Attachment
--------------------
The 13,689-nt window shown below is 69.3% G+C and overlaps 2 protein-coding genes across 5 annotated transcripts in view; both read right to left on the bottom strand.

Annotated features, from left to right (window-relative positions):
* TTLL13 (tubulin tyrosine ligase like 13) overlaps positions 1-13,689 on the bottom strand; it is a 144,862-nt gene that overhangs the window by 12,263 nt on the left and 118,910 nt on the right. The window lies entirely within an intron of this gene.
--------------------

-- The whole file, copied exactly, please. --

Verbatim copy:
The 13,689-nt window shown below is 69.3% G+C and overlaps 2 protein-coding genes across 5 annotated transcripts in view; both read right to left on the bottom strand.

Annotated features, from left to right (window-relative positions):
* TTLL13 (tubulin tyrosine ligase like 13) overlaps positions 1-13,689 on the bottom strand; it is a 144,862-nt gene that overhangs the window by 12,263 nt on the left and 118,910 nt on the right. The window lies entirely within an intron of this gene.